In brief: Madoff brother sentenced for role in Ponzi scheme
New York – The brother of imprisoned financier Bernard Madoff was sentenced Thursday to 10 years in prison for crimes committed in the shadow of his notorious sibling by a judge who said she disbelieved his claims that he did not know about the epic fraud.
Peter Madoff, 67, had agreed when he pleaded guilty in June to serve the maximum sentence allowable to the charges of conspiracy and falsifying the books and records of an investment adviser. He follows to prison his 74-year-old brother, who is serving a 150-year sentence after admitting he created a fraud so large decades ago that thousands of people lost $20 billion.
U.S. District Judge Laura Taylor Swain urged Peter Madoff to tell the truth even now.
The judge said Peter Madoff, wearing a well-tailored charcoal suit, was “frankly not believable” when he claimed at his plea hearing that he only learned of the fraud when his brother revealed it to him just before he surrendered to authorities.
Peter Madoff spoke briefly Thursday and less emotionally than in June, saying: “I am deeply ashamed of my conduct and have tried to atone by pleading guilty and have agreed to forfeit all of my present and future assets.”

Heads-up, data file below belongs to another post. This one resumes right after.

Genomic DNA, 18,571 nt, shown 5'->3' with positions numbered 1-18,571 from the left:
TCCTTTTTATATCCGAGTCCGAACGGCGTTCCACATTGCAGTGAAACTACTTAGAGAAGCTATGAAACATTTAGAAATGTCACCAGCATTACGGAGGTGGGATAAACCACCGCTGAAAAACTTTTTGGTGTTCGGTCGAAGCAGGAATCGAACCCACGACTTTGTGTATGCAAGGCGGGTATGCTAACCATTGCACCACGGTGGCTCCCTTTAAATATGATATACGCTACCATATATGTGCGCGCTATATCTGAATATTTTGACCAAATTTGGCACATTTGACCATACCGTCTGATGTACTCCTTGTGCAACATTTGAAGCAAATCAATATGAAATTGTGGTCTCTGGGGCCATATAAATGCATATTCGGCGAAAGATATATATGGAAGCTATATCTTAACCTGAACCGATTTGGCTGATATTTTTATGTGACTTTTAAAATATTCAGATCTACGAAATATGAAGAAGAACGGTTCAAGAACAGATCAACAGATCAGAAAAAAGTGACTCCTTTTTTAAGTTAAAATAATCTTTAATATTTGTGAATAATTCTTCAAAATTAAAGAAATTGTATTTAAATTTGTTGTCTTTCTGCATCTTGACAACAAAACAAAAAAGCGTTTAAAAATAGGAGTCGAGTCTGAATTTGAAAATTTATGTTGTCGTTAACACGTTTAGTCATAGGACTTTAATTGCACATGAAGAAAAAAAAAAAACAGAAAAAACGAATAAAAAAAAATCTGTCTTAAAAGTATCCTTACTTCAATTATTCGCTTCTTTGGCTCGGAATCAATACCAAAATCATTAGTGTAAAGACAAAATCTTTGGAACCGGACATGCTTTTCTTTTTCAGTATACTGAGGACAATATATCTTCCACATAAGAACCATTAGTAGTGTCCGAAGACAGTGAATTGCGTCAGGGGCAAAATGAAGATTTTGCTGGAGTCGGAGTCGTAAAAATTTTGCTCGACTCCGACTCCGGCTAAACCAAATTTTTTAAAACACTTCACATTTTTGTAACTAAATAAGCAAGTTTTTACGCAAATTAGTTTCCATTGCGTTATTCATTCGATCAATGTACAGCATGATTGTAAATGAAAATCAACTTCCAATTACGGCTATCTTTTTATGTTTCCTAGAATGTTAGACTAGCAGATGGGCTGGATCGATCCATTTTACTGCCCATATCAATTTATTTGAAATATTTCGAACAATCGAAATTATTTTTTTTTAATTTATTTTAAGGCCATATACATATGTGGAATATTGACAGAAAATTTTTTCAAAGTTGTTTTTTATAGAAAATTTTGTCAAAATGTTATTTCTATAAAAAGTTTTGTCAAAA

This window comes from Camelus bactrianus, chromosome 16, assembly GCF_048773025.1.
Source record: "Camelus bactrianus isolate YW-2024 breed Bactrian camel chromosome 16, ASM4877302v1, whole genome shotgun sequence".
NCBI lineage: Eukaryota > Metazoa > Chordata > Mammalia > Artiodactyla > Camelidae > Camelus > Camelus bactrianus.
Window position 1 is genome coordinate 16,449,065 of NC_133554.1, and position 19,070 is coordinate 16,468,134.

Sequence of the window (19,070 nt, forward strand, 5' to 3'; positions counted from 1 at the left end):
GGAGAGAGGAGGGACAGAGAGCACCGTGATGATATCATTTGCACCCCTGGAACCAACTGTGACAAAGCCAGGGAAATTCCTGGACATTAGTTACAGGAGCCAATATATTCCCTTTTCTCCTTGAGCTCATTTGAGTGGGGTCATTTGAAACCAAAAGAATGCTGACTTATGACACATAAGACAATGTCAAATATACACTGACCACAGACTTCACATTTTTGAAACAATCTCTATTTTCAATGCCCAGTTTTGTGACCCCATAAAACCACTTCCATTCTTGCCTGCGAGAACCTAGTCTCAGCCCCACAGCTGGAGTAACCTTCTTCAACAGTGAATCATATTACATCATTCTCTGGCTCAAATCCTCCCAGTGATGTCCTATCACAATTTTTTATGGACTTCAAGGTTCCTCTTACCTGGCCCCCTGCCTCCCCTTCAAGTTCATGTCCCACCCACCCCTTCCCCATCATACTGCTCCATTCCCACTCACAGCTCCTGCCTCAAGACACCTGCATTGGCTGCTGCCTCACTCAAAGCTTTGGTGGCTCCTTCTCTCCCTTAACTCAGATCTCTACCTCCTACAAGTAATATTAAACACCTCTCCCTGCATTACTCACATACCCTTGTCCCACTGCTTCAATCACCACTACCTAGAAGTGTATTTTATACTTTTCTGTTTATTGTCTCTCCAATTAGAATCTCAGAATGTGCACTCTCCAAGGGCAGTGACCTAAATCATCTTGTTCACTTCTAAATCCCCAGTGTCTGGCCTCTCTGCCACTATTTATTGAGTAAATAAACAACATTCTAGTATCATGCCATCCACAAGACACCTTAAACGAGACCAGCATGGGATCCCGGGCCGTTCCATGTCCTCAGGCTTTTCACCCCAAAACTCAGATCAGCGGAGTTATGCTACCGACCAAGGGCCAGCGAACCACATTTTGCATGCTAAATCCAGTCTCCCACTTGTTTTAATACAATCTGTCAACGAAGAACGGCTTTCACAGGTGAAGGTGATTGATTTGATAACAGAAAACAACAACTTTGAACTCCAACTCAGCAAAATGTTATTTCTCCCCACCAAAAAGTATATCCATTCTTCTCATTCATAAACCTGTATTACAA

House passes defense bill over Pentagon objections
Washington – The House on Thursday overwhelmingly passed a $633 billion defense bill for next year despite Pentagon complaints that it spares outdated but politically popular weapons at the expense of the military’s ability to fight.
The vote was 315-107 and sent the legislation to the Senate, where leaders hoped to wrap up the measure. The White House had threatened a veto of earlier versions of the bill, and spokesman Jay Carney said Thursday that the threat still stands.
The far-reaching policy bill that covers the cost of ships, aircraft, weapons and military personnel would authorize $528 billion for the Defense Department’s base budget, $17 billion for defense and nuclear programs in the Energy Department and $88.5 billion for the war in Afghanistan.
The bill is $1.7 billion more than Obama requested.
In a speech this week, Defense Secretary Leon Panetta criticized the pressure on the Pentagon to keep weapons that it doesn’t want. “Aircraft, ships, tanks, bases, even those that have outlived their usefulness, have a natural political constituency. Readiness does not,” Panetta said.